degrees of all nodes in the network.
As already mentioned, the above mechanism
describes results of the process, our aim was to
examine its dynamics as well.
2.2 Properties of Complex Networks
Examining complex networks, some interesting
information about their structure was discovered. It
should be emphasized that most of these findings
focus on the static description of the network. The
first one concerns the degree of each node.
The considerations about the distribution of
degree values in a network can be found very often
(Arnaboldi, 2013; Kas, 2013). Formally we talk about
the probability distribution P(k) that
a randomly selected node has a degree k.
One wonders whether there is a typical probability
distribution of degree values in the network. It can be
found in the models of random graphs, usually an
equivalent to Poisson distribution. The degree
distribution in real complex networks can be usually
described by power law (Newman, 2006) defined by
formula (2).
Therefore, in complex networks there are several
nodes with significantly high degree (widely
connected) and the degrees of other nodes are falling
very quickly (poorly interconnected). So it is
a network with a small number of key individuals,
who are connected to most other individuals in the
network. The hyperbolic shape of the distribution
depends on the parameter γ > 1, and usually ranges in
[2, 3] (Newman, 2006). We agree with this principle,
if we don’t take into account personal characteristics
of individuals in the network, which could
significantly affect linking agents and can weaken the
power law application.
Clustering is also the endpoint of social
networking. We can find it in many studies dealing
with social networks (Arnaboldi, 2013; Kas, 2013;
Zhao, 2012; Allodi, 2011). Clustering coefficient
indicates whether or how much the neighbors of a
node are interconnected or simply whether the
individual's neighbors in the network (e.g. friends)
communicate and know each other. Clustering
coefficient is defined by formula (3).
Variable k
represents the degree of
a node v and e
the number of interconnected pairs of
these neighbors. This formula assumes the oriented
links in the network. Clustering coefficient takes
values in the interval [0, 1], where the value
0 indicates that even one pair of neighbors is not
connected and the value 1 that all neighbor pairs are
2.3 The Original Model
Our work is based on the agent based model described
in (Jelínek, 2011) and further expands and improves
ICAART 2016 - 8th International Conference on Agents and Artificial Intelligence
it. The mentioned model assumes the coexistence and
interaction of individual agents representing persons
and is focused on a detailed examination of their
behavior in the process of acquiring the necessary
The agents “exist” in the given area and they are
exposed to "life" situations requiring their reaction
(solution of the situation). Each situation can be
considered as message of type s that agent randomly
(with given probability in each simulation step) and
repeatedly receives and needs to find the best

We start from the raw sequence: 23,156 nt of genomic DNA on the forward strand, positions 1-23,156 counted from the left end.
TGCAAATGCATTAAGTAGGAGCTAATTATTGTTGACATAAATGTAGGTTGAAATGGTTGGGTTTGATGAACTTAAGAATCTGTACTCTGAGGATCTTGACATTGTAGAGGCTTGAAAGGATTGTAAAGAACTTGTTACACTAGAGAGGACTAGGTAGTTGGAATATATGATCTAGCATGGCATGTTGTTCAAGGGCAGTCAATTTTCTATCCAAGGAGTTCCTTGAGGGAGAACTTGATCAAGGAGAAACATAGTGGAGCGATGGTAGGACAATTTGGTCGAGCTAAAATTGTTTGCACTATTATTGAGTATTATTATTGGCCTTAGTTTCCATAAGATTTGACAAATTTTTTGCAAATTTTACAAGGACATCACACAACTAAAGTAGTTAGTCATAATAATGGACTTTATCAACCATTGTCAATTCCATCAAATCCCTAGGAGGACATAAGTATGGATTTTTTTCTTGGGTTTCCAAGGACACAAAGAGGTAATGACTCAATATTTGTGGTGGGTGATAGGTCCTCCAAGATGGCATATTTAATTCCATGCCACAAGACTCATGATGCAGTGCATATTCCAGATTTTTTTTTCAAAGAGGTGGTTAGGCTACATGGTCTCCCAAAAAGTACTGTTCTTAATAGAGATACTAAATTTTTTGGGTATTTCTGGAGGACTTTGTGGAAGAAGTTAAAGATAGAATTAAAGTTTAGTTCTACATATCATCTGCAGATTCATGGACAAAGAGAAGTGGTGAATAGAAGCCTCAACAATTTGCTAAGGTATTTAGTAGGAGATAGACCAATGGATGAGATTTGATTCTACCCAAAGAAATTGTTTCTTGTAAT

response r to it, which can be described as r = f(s).
We assume, that we are able to describe the quality q
of reaction as a function q
= g(r) with values in the
interval [0, 1]; the value 1 corresponds to best
response. As an example we can present the situation
requiring the writing of the test (message of type s).
The agent reacts to it by answering the test questions
r = f(s) in quality q
from [0, 1].
The function f is specific for each agent in
network and is based on: (i) agent’s quality (quality
of his knowledge) and (ii) the information stored in
agent’s memory and also (iii) on reactions on the
same message type adopted in the past by other agents
that communicate with the current one (partners). In
our example the agent can generate the answer to test
questions from his knowledge or can take the
information from memory or tries to find answers
through communication with partners (e.g. friends).
In the process of finding the best reaction to the
given situation plays a crucial role the g function
which defines what is “the best”. This function is
same over the network for every message type. The
model respects the fact that the reaction may not be
evaluated immediately after its adoption, but after
some period of time. The information about
evaluation is represented by a special message sent to
the agent. In our example the agent immediately
doesn’t know how good his answers to test questions
were, but after checking by the evaluator.
Agent stores every used reaction in memory
together with identification of its author. The author
necessarily doesn´t need to be the agent from whom
the reaction was obtained; it could be taken over from
another individual in the network. There is
implemented the forgetting process in the memory –
old, not used and not very good reactions are
continuously removed from memory.
Every agent rates other agents in network that are
in his partner list for his purposes. Authors of the used
reactions are added to this list of partners and their
ratings are updated in the moment of evaluation of
reaction proposed by them. Rating is then used in
situations where any evaluated message reaction is
neither available in the agent’s memory nor obtained
from the network. The rating is decreased when the
partner does not want to communicate and answer
agent’s questions. The length of the partner list
(number of links) is limited and agents with lowest
ratings are deleted.
The model uses a closed world assumption